Well, I'm not an OpenMP ARB member, so I can only guess... maybe someone else will be able to provide better answers...
I think the main problem has been about implementation and performance penalties incurred in so many "implied flushes" given by
a reference that reads the value of an object with a volatile-qualified type
behaves as if there were a flush operation on that object at the previous sequence point,
while a reference that modifies the value of an object with a volatile-qualified type
behaves as if there were a flush operation on that object at the next sequence point.
(Spec. 2.5, p. 12, about C/C++ volatile) besides I don't understand and I did not find what a "sequence point" exactly is... Other reasons: a) Fortran volatile had different requirements/definitions for compilers (I don't know which ones, however, from a computer language point of view I look them as equal/similar, but I don't know a lot about Fortran, and I do know Fortran has a lot of details...) , b) They do not want to have special definitions for language specific cases/definitions (or Fortran "object" attributes, according to the Fortran standard/s). Looking at the Fortran 03 and 08 standards, the note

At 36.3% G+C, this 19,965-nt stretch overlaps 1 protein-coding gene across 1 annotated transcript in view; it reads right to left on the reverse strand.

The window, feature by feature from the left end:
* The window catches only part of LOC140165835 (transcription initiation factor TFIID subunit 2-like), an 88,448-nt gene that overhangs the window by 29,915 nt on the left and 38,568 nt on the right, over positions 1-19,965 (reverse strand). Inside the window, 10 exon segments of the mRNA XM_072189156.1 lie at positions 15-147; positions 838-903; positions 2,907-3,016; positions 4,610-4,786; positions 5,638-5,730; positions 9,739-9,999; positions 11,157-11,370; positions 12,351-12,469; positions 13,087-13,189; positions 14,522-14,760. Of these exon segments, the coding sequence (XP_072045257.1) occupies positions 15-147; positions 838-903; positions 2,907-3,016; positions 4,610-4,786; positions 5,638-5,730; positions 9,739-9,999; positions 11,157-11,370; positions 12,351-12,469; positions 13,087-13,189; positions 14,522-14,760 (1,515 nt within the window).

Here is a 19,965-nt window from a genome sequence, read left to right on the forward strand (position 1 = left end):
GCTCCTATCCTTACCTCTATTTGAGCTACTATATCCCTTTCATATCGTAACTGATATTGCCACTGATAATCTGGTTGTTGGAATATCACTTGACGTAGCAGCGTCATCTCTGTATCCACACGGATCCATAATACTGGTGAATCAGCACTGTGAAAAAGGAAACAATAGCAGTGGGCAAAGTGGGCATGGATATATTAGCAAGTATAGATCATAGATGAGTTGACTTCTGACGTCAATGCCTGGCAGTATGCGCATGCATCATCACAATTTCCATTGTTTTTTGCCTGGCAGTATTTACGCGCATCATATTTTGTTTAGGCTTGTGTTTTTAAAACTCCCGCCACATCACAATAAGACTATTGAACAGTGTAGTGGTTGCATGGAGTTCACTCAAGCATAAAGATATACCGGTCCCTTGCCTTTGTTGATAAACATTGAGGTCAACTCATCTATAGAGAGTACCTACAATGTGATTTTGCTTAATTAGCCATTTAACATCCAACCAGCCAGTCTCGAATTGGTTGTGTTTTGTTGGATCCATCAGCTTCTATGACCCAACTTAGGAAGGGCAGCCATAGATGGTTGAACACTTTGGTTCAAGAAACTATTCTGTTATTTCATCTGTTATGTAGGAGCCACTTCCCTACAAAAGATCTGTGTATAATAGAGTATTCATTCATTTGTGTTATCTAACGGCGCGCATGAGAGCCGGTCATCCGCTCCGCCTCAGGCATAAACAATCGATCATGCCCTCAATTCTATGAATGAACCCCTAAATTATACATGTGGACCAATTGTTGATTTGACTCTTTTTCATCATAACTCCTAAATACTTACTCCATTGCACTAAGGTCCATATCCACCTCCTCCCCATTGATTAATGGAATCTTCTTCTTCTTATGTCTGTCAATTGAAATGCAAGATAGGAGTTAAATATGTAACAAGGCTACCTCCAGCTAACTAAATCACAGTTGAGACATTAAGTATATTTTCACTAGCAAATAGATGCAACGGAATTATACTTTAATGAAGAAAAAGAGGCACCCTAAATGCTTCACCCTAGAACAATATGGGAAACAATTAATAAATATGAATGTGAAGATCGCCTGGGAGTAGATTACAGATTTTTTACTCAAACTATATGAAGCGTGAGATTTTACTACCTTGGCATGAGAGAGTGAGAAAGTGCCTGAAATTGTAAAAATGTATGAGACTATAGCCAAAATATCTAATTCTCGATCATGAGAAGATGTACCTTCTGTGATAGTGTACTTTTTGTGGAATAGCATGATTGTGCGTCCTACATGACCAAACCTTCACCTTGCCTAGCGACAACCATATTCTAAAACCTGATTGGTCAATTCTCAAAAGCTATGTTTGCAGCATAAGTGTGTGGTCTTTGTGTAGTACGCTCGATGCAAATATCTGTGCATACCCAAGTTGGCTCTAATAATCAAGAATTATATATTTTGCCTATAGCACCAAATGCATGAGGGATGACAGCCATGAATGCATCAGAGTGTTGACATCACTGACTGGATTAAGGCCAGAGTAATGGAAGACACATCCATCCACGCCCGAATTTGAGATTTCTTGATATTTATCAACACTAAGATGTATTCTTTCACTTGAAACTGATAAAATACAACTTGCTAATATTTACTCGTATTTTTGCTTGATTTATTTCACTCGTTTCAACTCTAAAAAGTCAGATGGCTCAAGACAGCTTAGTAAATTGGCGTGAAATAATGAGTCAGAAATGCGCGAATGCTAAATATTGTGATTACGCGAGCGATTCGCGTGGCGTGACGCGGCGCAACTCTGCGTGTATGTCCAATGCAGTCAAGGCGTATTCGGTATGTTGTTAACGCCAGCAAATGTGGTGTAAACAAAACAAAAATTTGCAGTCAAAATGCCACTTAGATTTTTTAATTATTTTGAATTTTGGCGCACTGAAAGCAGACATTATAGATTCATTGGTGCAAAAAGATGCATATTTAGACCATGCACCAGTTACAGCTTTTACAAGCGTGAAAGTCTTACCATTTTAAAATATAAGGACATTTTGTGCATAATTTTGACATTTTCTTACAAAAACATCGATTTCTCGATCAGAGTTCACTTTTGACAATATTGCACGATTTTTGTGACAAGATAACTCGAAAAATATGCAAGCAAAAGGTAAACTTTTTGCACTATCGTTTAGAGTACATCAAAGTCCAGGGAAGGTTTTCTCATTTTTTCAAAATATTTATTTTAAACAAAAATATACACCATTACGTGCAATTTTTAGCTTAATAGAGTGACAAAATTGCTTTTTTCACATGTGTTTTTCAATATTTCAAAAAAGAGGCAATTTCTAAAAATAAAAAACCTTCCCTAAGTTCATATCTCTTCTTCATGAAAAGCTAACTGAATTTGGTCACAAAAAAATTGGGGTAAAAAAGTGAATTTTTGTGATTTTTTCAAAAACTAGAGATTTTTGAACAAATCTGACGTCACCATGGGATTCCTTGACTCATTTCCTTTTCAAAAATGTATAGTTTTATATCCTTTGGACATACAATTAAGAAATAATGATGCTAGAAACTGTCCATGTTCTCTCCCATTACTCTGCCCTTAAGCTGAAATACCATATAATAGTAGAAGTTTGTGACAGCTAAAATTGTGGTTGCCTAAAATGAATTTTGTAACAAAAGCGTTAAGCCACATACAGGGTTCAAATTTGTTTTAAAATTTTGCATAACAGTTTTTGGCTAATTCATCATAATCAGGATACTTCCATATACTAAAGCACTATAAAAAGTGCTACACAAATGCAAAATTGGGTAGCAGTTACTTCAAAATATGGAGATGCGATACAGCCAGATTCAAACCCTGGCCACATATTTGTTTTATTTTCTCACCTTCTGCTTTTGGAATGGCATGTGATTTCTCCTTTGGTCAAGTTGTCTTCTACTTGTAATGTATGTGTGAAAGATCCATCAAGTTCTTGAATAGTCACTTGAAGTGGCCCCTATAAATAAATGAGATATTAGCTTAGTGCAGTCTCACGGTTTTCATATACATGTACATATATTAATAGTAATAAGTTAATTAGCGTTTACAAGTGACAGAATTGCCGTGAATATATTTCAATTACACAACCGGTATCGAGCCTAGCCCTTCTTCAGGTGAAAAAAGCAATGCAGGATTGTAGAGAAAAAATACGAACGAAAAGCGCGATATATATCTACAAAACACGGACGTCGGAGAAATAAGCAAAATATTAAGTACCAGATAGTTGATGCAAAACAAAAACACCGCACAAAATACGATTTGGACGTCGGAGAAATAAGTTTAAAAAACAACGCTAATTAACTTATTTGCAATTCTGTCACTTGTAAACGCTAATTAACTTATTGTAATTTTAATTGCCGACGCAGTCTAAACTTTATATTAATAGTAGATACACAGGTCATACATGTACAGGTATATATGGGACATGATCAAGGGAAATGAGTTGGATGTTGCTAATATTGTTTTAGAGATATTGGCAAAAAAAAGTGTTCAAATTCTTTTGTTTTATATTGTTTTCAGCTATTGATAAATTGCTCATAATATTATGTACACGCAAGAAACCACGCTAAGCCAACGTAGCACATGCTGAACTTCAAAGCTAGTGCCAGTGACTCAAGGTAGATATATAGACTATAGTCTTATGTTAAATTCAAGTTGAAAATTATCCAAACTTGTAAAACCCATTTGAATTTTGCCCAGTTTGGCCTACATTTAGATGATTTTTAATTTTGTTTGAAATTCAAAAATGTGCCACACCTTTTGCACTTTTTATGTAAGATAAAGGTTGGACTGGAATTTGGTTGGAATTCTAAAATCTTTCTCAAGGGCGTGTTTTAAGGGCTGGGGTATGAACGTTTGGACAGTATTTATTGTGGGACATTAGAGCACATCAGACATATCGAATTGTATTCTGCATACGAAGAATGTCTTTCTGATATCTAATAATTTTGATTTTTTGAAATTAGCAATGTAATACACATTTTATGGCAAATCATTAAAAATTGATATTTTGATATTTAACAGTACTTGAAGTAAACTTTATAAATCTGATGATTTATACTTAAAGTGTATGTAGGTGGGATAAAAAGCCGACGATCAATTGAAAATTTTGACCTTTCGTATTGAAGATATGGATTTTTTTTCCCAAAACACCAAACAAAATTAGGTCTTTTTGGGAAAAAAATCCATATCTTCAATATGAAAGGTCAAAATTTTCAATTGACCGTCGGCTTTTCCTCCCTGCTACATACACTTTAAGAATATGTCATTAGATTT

The Fortran processor should use the most recent definition of a volatile object when a value
is required. Likewise, it should make the most recent Fortran definition available. It is the
programmer’s responsibility to manage the interactions with the non-Fortran processes.
(Note 5.21 in F03, and Note 5.25 in F08) I tend to agree with you in some "overriding behavior", but I do not know if there is some "elegant" way of solving it... unless the Spec "goes back" to 2.5 treatment of volatile data...
Remember: I'm just guessing...